Using Your Own Oximeter To Measure Oxygen Saturation

This is part two of a three-part article. Click here for part 1: “Altitude & Oxygen Levels.”  Click here for part 3: “Breathing Techniques.”

By Mary Burns, RN, BS
PERF Executive Vice President

Many patients, who have gone through pulmonary rehab programs and gotten sophisticated about understanding the importance of their oxygen saturation, purchase their own oximeter. If you obtain your doctor’s prescription, you should be able to deduct it from your income tax. On rare occasions, an insurance company will reimburse the purchase cost if you get a prescription. It is worth checking on.  However, many oximeters are now available in sports stores or online.

If you wish to purchase an oximeter, there are several on the market. For many years we’ve had the best experience with the little Nonin Go2 Achieve sports model. It can be purchased online from Nonin or Amazon; cost runs from $80 to $100.  It comes with a lanyard so it can be worn around your neck like a pendant. The oximeter shows your heart rate in addition to your oxygen saturation. Don’t get them mixed up!

Oximeters are great for patients who have gone through pulmonary rehab and are knowledgeable about oxygen, oxygen saturations and oximeters. Their physicians are sometimes comfortable with having their patients titrate their oxygen according to their saturations, especially when traveling to different altitudes. If, however, you haven’t gone through rehab, or your program hasn’t taught you about oximetry, there are some concerns about using this technology without a thorough understanding of its limits. You should definitely get your physician’s advice on this. Remember, oxygen is a drug, and the dose (the liter flow) should be prescribed by your doctor and changed only with your physician’s advice and permission.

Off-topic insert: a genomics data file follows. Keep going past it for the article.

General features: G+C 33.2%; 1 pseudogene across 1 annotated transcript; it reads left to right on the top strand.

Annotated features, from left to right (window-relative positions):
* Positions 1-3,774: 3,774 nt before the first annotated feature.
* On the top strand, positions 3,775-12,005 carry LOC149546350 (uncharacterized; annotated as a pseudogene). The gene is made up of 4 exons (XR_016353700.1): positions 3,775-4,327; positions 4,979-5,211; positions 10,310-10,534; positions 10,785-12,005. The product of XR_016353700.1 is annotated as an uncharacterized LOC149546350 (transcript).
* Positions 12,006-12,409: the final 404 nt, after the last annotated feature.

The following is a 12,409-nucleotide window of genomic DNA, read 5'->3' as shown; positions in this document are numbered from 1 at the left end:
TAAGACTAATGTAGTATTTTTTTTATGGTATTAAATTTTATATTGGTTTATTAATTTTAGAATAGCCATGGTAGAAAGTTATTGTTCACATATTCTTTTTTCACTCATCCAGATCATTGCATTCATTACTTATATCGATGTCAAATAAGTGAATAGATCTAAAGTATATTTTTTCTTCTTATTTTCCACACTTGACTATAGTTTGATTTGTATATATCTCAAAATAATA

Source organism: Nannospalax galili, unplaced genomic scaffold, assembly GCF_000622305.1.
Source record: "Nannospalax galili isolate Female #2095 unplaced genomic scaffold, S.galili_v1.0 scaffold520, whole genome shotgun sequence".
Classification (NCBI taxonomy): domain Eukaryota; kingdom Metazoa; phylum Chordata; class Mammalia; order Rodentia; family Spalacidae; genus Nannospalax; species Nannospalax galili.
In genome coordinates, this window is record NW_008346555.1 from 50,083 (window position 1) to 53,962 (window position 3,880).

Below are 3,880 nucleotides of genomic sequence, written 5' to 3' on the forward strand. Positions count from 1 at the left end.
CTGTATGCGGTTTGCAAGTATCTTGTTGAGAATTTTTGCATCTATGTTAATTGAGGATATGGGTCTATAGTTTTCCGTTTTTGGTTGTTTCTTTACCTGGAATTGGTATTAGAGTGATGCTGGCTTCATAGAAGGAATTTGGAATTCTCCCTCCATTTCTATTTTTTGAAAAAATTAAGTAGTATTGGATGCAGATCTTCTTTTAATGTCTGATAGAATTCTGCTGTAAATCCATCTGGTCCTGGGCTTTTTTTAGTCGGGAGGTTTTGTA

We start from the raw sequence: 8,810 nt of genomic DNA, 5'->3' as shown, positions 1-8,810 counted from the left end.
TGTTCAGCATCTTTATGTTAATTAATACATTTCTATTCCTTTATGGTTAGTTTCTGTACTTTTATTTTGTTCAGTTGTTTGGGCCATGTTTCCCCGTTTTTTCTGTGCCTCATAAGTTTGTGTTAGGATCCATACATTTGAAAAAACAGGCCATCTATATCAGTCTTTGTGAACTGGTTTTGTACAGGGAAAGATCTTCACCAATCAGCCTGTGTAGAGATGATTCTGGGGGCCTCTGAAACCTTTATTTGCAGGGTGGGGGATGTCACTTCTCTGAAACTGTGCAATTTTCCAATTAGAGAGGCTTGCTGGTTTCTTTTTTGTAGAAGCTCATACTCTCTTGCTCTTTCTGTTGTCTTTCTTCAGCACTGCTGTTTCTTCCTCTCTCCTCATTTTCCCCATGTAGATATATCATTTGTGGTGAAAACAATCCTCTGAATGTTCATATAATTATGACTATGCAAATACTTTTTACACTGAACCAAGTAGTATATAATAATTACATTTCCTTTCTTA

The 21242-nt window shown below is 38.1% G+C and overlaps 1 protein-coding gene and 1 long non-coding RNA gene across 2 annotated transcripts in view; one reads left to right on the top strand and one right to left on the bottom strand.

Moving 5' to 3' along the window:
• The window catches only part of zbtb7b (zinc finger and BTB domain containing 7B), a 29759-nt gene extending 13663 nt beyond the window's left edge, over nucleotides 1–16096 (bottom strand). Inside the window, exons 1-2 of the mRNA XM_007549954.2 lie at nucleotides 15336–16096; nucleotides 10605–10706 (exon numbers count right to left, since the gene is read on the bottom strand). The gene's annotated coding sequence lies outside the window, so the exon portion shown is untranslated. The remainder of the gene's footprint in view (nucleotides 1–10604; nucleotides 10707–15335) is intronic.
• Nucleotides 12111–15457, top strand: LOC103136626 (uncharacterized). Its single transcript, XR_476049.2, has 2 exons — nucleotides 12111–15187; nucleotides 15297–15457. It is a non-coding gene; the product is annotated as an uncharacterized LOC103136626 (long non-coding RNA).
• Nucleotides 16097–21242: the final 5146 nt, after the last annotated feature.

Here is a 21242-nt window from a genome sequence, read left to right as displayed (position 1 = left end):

The first thing you need to remember is that the oxygen saturation provided by an oximeter does NOT have the accuracy of an arterial blood gas (ABG), a test done on blood usually taken from an artery in your arm. However, oximeter readings are a lot less difficult (and less painful!) to obtain, great for providing trends. They are certainly a lot less expensive.

Several things can affect the accuracy of the reading that you get with a finger oximeter, including some nail polishes, (especially blue, green, black or metallic ones), poor circulation, and having had a cigarette in the past few hours. If you smoke, we think you shouldn’t waste your time and money buying an oximeter! The oximeter can’t tell the difference between the oxygen (O2) and the carbon monoxide (CO) in your blood, thus giving you a falsely high indication of the amount of oxygen circulating in your blood if you have been smoking!

A normal saturation, at sea level, is about 98%. Many patients with COPD will have an oximetry reading in the mid or low 90’s, but that is fine. People without pulmonary disease also have low oximeter readings when they go to a higher altitude. In Denver (5,000 feet altitude), a normal saturation is about 90%.

You should aim to have an oximetry reading above 88%, but don’t worry if it jumps around and briefly drops below that. It can be due to your activity or circulation, a bent finger or arm, cold hands, or even due to holding your breath rather than exhaling with effort. Consistently having levels drop below 88% is of concern and should be reported to your physician.

Most physicians prefer that you maintain an oximetry reading of at least 90%, keeping it between 90 and 94%. The preferred level depends on your individual condition and the type of pulmonary problem that you have. This is where you turn to your pulmonary physician for advice specific to you. Remember, each of you is an individual with different needs.

If you are observant, you will find that pacing yourself helps keep your oxygen level up. You will probably find that your oximetry readings will be high, even “normal,” when you are sitting, and that they will drop with activity. If you are really smart, you will find that your breathing pattern can make a big difference in your oximetry levels.

Next week: Breathing Techniques